As I head back to school and prepare to teach my students all about environmental topics, including atmospheric pollution and climate change, I’m reflecting on the importance of climate literacy for everyone. I’ve been extremely disappointed by recent comments from politicians that demonstrate a fundamental lack of understanding of basic science principles including human reproduction and transmission of infectious disease, or a complete denial of climate science. If these politicians are representing my interests, shouldn’t they understand scientific principles that impact me? Shouldn’t we all understand how the world works, whether it’s human biology or atmospheric science?
I graduated from high school in 1999, and while I took many science courses, I never took a course in environmental science and I never learned any of these topics. I majored in Biology and spent hours dissecting specimens, but I never learned about climate change. I became interested in environmental topics and started educating myself on my own time by reading articles and books, watching documentaries and talking to other educated people. After I finished my first MS degree, I decided to keep on going and started working toward a second MS degree in Environmental Education. I studied side by side with people who had a desire to really understand how our environment works. Though I decided to take a break from my studies to spend more time with my family, I still continue to read and learn more on my own. And I look forward to continuing my education someday.
Do you feel that you’re “climate literate”? Do you know the make up of the atmosphere, understand the greenhouse effect, know the difference between global warming and ozone depletion? Ten or even five years ago my answer would have been NO! The good news is that anybody can learn climate science. If you didn’t learn it in school, that doesn’t mean you’ll never become climate literate. There’s nothing wrong with admitting you don’t know!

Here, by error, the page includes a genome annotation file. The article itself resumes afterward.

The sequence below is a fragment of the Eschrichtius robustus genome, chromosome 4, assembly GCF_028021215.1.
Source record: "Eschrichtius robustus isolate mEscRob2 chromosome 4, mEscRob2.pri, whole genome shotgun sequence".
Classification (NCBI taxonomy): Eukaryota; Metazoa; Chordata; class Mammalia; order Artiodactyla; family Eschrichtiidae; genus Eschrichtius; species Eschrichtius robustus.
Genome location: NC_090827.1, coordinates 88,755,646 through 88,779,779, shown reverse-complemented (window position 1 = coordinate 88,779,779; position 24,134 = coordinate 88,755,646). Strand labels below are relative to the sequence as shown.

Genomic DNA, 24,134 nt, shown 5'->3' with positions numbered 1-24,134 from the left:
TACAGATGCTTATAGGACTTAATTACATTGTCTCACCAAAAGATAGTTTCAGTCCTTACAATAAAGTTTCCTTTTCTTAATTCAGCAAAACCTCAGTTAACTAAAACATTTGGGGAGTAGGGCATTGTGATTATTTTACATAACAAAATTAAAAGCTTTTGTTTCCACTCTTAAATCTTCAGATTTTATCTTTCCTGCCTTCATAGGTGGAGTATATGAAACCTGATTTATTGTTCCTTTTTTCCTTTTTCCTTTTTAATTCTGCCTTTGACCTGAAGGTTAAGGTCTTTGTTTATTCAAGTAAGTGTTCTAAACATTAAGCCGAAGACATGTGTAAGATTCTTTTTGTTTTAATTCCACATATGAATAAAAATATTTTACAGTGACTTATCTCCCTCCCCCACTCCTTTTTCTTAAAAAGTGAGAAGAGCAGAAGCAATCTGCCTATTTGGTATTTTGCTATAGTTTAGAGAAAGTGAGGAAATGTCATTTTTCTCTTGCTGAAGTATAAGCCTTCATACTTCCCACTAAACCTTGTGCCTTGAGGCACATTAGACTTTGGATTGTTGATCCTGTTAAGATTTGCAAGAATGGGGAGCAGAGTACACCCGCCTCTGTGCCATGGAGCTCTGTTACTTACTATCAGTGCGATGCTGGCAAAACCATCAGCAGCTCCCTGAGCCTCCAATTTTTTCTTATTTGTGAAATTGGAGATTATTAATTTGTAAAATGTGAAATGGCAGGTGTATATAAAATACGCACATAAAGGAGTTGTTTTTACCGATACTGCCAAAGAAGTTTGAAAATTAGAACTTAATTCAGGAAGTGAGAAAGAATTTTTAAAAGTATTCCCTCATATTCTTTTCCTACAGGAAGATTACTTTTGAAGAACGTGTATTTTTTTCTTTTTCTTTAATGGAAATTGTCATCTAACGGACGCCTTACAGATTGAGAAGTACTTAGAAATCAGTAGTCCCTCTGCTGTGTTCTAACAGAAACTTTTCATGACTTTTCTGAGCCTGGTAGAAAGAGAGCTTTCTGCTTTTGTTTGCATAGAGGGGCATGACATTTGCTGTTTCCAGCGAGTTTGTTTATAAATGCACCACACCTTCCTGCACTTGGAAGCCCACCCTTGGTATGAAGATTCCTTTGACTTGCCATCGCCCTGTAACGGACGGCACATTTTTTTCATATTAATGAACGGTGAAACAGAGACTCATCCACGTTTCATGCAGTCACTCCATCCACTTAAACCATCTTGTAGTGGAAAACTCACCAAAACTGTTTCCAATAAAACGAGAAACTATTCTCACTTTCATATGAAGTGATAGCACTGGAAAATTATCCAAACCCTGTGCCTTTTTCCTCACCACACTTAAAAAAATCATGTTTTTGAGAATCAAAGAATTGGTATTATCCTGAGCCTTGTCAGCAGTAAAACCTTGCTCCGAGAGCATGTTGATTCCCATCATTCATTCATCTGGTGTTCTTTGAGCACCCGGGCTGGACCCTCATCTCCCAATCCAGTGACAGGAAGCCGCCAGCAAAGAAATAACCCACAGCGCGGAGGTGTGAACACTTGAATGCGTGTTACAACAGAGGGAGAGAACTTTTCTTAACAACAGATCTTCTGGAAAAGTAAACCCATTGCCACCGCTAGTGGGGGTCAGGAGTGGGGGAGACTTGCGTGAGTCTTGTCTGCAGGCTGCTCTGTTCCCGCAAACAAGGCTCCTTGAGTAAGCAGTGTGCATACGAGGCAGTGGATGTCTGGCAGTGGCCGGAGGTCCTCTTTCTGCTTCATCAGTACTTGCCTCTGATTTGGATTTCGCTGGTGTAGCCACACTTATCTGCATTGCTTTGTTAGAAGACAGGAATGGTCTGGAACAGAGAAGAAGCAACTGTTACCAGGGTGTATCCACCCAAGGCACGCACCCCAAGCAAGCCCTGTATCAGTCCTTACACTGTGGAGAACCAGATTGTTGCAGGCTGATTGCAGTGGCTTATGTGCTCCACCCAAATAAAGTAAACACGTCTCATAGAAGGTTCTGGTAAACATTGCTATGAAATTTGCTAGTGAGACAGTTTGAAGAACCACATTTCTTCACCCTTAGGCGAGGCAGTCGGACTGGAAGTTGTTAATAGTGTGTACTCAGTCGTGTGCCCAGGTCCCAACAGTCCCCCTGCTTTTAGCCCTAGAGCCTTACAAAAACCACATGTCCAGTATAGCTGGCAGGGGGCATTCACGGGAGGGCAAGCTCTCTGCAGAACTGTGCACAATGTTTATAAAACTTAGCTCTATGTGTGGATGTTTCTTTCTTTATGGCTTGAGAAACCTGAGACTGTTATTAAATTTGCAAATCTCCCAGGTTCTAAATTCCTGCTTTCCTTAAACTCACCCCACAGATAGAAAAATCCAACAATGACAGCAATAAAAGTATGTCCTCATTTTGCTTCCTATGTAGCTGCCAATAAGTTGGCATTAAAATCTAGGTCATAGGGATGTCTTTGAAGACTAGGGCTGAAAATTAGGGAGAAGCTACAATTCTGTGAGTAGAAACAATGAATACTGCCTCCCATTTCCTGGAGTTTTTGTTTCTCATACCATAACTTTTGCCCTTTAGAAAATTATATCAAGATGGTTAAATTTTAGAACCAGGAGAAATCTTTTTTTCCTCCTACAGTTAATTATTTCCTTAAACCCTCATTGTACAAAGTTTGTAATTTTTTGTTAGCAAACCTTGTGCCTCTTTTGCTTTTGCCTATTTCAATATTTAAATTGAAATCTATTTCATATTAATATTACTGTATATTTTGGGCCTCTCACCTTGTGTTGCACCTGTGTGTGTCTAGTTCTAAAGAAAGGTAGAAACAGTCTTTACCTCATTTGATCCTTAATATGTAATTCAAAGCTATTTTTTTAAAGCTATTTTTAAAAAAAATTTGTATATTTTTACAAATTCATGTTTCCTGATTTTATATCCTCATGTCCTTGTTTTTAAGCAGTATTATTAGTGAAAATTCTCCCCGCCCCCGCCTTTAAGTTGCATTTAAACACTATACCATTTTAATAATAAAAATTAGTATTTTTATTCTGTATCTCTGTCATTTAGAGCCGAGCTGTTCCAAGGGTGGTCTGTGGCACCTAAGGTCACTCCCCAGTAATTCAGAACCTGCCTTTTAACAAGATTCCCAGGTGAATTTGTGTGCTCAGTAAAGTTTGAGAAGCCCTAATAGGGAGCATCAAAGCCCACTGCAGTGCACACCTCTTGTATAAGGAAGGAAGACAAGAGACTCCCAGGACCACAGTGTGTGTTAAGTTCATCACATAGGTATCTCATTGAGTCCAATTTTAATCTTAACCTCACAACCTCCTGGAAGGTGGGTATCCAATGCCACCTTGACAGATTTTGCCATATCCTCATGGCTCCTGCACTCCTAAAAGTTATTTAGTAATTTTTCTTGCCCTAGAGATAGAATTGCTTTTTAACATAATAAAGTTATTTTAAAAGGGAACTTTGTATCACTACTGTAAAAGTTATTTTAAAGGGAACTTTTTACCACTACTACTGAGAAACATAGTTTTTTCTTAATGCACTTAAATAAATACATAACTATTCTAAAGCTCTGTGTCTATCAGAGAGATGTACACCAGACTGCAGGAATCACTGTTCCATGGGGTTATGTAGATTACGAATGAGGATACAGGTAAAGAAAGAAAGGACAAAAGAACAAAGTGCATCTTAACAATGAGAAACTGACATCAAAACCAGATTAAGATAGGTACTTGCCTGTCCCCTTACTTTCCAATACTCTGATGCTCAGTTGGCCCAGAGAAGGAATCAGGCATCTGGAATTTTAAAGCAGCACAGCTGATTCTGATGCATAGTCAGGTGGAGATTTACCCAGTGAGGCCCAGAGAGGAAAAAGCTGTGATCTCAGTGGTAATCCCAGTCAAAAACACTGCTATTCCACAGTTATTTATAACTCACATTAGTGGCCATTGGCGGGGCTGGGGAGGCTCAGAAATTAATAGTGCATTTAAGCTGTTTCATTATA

5 Ways To Develop Climate Literacy
1. Identify what you don’t understand and develop questions to answer.
Since I’m a teacher, I plan every topic with a goal in mind and have some objectives. Are you wondering how climate change could impact your area? Do you know how they develop models that predict the impact of climate change? Have you seen the evidence for climate change? Or maybe, more basic things are what you’d like to learn: how exactly does carbon dioxide impact the greenhouse effect, and what does that mean for us? Write down your questions and start learning. But on the other hand, you don’t always need to have a specific question in mind. Your goal can just be to learn something new.
2. Find a reputable source of information.
Just like looking for medical information, I’d caution against trusting Dr. Google. Of course the internet is a wealth of information, but there are lots of sites that are not trustworthy. When it comes to educating yourself about climate change, pay attention to who is running websites that you visit. NASA’s site on Global Climate Change has great information, for example. If you come to a site run by a university, you can typically consider that to be a great source of information as well. If you want to learn science topics, you need to learn it from scientists, not from politicians or industries that may have ulterior motives. Visit your local library to find books and magazines if you’re looking for actual papers to hold in your hands. My husband, for example, hates to use the computer and doesn’t really like reading–except for his subscription to National Geographic, where he has learned so much about climate change (and lots of other topics) in a way that is enjoyable to him.
3. Make it fun!
You don’t have to just read. Why not visit your local aquarium, zoo or museum? Many have exhibits that deal with climate change in a fun, interactive way that’s both enjoyable and educational for you and your children. You can also check out local book stores and universities that host guest speakers for events that you may learn from. Wherever you go, bring along your inquisitive mind, speak up and ask questions.
4. Share what you have learned with your family and friends.
Now, I’m not saying you need to become a climate preacher. But why not involve your children in what you learn? Why not mention what you’ve learned to your spouse, siblings or parents? Why not share your enthusiasm with your friends? Chances are that they’ll appreciate hearing how you’ve learned and grown. They may even have questions themselves and enjoy discussing it with you.
5. Take action!
You can take steps to reduce your own carbon emissions, and you can make these a part of fun family activities. It’s great to make changes to our own lives, but it doesn’t have to stop there. There’s a good chance that once you become climate literate you will have concerns that you want to take to your representatives, so contact them. Attend a local event like those sponsored by Moms Clean Air Force or 350.org, and find ways to combat climate change on a larger level.
Photo: Abbie Walston